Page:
by Kevin Tsai
TRENTON, NJ--As a result of the recent horrific attack on hapless civilians by the naked man wielding a samurai sword in the United Kingdom, the New Jersey State Legislature passed a law overnight to control samurai licensing through the Department of Motor Vehicles. All current samurai in the State of New Jersey will be required to apply for a license by the end of the week to avoid a hefty fine of 30 bales of rice.
Governor Christine Todd Whitman applauded what she called "a necessary
step in protecting the innocent from crazed medieval warriors." "The problem is that there are many unqualified, undocumented samurai running around out there," the Governor warned, "some even from fake ryuha which cannot establish the authenticity of their history in Japan." An estimated 3,000 in Trenton alone have never received their densho, and even more have never been photographed with their soke, though nearly everyone has a web site on geocities.com.
"Many of my friends perished while growing up in Palisades Park thanks
to all those unnecessary sieges," Governor Whitman continued, "and I hope
this will finally put a stop to the sort of warfare which reminds me of
the Sengoku Jidai. Boy, what a bad time that was." A loud disturbance from
the crowd of reporters woke the Governor from her traumatic childhood flashback,
at which point, unable to tell Sekigahara from the front steps of the State
Legislature, she jumped up from iai goshi, drew her katana, and shortened
two journalists from the New York Times by the length of a head as she
yelled, "Retreat, Kenshiro! Retreat! All is lost!" The mayor of New York,
Rudy Giulliani, wearing a suit of bright red oyoroi, slightly hunched over
as usual, criticized this legislation as a populist political maneuver
to boost her rating. During the press conference he called
himself "Shin, Master of the North Fist," and he refused to respond to "Mayor Guilliani."
The procedure for licensing a samurai includes a written test and a road test. On the written test the applicant may be asked to compose a waka expressing his makoto juxtaposed with mono no aware in the style of Fujiwara Shunzei. Every test will include a portion on cross-ryuha etiquette. For instance, a question administered this morning asked, "An Ono-ha Itto Ryu samurai travelling at 3 miles an hour with six ashigaru meets a lone Kyo Hachi Ryu yamabushi on horseback. The samurai signals by having an ashigaru light the paper lantern. Who has the right of way?" The answer, "What are you crazy? Get the fuck away from that mythical character!" "This obvious preference for the Shinkoshinku is just intolerable," fumes local Seven Eleven cashier, "but I am not really surprised since New Jersey is where people from New York dump their garbage after all."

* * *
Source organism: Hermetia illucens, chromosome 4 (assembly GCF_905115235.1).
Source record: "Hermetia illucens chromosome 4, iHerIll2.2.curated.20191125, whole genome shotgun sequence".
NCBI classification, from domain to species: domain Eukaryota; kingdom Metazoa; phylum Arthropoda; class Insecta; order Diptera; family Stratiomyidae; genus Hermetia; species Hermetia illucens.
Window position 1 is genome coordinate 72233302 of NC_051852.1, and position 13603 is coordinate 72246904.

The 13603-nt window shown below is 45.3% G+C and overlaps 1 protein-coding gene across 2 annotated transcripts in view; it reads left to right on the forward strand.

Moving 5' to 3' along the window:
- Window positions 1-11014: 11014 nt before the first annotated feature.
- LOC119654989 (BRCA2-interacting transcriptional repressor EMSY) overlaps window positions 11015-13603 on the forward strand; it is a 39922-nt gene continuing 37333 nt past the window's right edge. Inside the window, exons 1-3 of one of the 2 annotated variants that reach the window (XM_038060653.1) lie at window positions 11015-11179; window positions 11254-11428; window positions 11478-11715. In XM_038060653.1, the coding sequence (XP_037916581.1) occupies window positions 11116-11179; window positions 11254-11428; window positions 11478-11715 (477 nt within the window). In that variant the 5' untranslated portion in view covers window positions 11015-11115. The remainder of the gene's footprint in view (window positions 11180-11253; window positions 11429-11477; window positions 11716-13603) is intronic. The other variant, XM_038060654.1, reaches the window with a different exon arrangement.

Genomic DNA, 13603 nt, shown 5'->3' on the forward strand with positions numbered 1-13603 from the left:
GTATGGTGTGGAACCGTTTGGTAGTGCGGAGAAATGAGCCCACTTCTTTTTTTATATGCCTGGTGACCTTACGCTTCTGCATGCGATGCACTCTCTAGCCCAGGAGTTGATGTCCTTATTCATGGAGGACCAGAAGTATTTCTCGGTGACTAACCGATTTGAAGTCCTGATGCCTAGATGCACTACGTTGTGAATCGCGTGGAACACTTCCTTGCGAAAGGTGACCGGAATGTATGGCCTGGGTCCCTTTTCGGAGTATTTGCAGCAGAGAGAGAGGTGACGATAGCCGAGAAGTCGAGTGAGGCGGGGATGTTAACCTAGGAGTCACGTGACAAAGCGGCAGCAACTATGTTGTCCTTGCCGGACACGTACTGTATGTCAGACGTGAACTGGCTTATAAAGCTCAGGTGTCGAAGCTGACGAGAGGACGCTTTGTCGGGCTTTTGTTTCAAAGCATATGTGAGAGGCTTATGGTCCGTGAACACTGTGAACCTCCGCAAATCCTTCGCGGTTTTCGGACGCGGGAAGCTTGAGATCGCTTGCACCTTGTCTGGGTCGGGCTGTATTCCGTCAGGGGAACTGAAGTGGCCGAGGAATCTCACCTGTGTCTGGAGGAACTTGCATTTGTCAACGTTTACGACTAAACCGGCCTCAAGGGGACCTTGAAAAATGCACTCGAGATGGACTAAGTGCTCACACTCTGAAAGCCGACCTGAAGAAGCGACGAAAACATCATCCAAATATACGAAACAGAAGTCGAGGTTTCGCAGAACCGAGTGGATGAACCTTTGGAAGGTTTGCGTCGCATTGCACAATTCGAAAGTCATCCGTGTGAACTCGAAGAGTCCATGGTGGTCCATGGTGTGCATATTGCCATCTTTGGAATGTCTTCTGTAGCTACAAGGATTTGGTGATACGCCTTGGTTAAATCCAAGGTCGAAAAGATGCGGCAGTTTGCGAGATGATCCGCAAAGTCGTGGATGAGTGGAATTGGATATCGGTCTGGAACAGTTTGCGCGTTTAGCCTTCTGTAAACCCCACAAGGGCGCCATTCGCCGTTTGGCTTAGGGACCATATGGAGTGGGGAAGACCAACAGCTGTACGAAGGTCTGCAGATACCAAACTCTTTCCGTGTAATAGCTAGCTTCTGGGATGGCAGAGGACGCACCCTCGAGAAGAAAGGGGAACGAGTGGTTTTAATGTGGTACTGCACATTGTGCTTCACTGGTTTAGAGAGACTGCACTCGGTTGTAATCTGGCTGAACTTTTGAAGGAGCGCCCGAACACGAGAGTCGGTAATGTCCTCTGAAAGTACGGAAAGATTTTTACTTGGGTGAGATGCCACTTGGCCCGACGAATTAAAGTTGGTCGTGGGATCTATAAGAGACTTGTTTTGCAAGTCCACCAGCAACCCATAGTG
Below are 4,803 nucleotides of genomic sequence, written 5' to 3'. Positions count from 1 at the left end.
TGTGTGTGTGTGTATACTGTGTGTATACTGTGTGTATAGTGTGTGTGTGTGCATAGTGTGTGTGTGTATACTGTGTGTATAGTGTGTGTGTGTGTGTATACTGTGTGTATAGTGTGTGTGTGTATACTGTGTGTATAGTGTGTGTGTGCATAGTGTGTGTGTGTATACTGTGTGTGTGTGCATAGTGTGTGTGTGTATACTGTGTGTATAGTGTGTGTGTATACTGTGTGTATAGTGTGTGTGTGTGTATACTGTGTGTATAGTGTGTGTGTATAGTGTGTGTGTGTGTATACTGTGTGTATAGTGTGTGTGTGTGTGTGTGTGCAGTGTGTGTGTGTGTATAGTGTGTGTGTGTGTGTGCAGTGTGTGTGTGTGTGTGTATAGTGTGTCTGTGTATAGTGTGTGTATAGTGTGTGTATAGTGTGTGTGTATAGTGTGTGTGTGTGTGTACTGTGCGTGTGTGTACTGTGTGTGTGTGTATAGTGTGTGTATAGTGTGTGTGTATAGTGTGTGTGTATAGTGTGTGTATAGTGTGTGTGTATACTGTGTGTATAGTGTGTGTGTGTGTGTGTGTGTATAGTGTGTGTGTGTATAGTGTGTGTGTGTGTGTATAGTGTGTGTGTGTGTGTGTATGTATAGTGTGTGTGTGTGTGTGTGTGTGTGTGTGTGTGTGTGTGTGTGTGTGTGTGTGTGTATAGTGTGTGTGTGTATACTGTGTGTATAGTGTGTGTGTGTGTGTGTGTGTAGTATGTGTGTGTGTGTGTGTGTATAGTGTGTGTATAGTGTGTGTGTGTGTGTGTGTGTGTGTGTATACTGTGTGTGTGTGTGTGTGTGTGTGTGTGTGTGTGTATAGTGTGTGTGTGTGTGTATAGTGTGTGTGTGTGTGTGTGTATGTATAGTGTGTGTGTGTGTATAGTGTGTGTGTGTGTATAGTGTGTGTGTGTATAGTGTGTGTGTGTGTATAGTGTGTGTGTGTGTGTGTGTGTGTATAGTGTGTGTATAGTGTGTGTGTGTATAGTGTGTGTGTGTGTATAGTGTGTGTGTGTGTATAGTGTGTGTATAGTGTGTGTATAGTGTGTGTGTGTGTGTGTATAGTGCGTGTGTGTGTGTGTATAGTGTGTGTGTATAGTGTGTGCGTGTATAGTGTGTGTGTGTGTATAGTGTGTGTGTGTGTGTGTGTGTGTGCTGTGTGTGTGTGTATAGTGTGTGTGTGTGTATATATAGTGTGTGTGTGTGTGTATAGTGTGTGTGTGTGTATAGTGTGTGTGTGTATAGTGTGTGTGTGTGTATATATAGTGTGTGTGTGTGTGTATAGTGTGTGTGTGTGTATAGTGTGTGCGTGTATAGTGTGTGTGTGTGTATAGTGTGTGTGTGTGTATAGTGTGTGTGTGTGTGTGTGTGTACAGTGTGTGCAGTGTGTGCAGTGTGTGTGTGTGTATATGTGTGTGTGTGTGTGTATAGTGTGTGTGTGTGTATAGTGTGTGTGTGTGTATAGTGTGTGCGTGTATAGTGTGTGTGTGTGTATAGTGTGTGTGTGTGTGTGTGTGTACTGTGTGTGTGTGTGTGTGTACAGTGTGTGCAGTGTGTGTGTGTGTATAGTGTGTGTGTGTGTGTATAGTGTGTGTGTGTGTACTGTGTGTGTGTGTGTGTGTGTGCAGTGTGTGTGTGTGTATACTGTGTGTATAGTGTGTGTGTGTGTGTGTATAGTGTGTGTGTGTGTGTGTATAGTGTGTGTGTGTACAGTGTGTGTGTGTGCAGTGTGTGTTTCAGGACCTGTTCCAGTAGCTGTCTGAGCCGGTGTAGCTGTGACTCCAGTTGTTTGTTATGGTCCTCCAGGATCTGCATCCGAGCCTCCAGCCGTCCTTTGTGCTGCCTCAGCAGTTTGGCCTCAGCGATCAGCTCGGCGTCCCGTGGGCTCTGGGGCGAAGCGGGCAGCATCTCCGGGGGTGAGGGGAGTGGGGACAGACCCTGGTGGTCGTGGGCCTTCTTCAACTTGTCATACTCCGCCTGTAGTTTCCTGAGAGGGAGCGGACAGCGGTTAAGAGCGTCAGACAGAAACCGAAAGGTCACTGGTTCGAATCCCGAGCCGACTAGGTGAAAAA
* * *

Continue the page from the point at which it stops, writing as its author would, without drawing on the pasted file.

The road test includes such common fare as parallel-parking your mount, marching up and down the field with the heroic swagger reminiscent of Toshiro Mifune, and declaring your name, lineage, and combative specialty in a one-to-one conflict as described in the Heike Monogatari. Lastly, every applicant would have to demonstate seppuku, samurai ritual suicide as cannonized in works such as the Chushingura. Accusations that this part of the test was designed to eliminate exponents of certain ryuha opposed to the government were quickly silenced by the seppuku assistant, Itto Ogami. "Emperor Meiji would never do that," he said confidently and calmly, as he removed the blood of the accusers from his blade with a quick chiburi.
In the DMV office in Patterson, a man with top knot was heard grumbling to himself as he stroked his daisho, worn thrust through his Gucci belt, "Twenty years in Japan, and now this... Otake s. will be truly upset!" He refused to remove his kabuto and men gu for identification, and a tense stand-off lasting six hours ensued between him and several policemen armed with jutte. The conflict was resolved when they all decided in exhaustion to go out for beer and doughnuts.
A ninja who identified himself only as "The Shadow of Iga" taunted the long line of frustrated smurai license applicants from the ceiling, "You guys oppressed us for centuries! Now this is what you get for brutally abusing your privilege of wearing the daisho!" Since ninja were not members of the samurai class, as the Bujinkan claims, they were not required to apply for the samurai license. Military historians across the country were outraged by this interpretation which, as a local scholar from Princeton University claimed, "completely disregards the cultural reality of Edo Period espionage, which was performed by members of the samurai class with special training in military intelligence--a term which, now that I think about it, is an oxymoron. Oh, well, I'll let that one pass, then."
TIN DEC 1999